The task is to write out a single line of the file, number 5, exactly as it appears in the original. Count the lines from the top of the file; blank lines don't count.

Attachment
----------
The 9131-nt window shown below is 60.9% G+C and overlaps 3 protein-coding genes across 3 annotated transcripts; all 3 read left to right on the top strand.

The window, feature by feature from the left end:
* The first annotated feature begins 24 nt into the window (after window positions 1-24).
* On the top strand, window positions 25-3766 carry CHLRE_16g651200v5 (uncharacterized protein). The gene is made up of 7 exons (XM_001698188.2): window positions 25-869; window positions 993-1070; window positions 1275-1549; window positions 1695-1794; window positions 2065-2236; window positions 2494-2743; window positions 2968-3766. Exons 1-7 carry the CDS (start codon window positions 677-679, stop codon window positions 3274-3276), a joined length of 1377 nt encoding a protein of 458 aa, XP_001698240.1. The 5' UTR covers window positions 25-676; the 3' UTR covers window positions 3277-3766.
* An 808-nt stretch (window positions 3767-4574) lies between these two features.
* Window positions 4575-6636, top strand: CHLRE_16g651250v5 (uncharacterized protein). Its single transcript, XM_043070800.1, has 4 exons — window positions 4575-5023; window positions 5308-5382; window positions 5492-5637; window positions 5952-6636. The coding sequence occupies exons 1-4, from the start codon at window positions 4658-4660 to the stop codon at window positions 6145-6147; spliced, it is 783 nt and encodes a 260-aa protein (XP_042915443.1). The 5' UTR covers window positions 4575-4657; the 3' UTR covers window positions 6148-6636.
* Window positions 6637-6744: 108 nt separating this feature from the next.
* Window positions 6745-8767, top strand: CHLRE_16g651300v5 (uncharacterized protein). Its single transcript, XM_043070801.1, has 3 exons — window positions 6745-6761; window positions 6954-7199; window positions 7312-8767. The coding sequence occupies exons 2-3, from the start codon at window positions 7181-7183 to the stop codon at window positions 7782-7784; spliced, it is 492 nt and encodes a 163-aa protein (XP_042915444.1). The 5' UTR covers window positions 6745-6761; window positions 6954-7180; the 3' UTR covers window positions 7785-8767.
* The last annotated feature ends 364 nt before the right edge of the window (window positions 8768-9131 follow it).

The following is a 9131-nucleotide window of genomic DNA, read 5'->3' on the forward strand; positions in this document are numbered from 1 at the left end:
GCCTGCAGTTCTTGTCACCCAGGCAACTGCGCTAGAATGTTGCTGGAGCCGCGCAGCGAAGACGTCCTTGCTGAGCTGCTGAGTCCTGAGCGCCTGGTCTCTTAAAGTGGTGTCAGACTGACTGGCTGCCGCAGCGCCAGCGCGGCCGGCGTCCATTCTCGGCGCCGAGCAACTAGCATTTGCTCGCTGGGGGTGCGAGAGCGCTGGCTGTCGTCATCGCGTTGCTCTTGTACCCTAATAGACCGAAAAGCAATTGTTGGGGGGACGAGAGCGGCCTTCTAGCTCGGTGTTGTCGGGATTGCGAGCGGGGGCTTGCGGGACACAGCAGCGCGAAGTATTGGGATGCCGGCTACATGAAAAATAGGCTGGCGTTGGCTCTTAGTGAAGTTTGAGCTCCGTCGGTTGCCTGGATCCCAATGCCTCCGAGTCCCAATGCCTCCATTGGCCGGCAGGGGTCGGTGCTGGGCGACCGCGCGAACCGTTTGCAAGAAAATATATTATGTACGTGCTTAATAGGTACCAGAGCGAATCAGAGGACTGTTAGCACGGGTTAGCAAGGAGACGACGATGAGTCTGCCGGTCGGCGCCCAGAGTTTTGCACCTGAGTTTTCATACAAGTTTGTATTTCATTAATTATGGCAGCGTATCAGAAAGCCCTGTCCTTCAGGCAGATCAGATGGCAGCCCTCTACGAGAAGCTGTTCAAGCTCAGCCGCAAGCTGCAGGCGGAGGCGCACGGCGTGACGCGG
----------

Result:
* An 808-nt stretch (window positions 3767-4574) lies between these two features.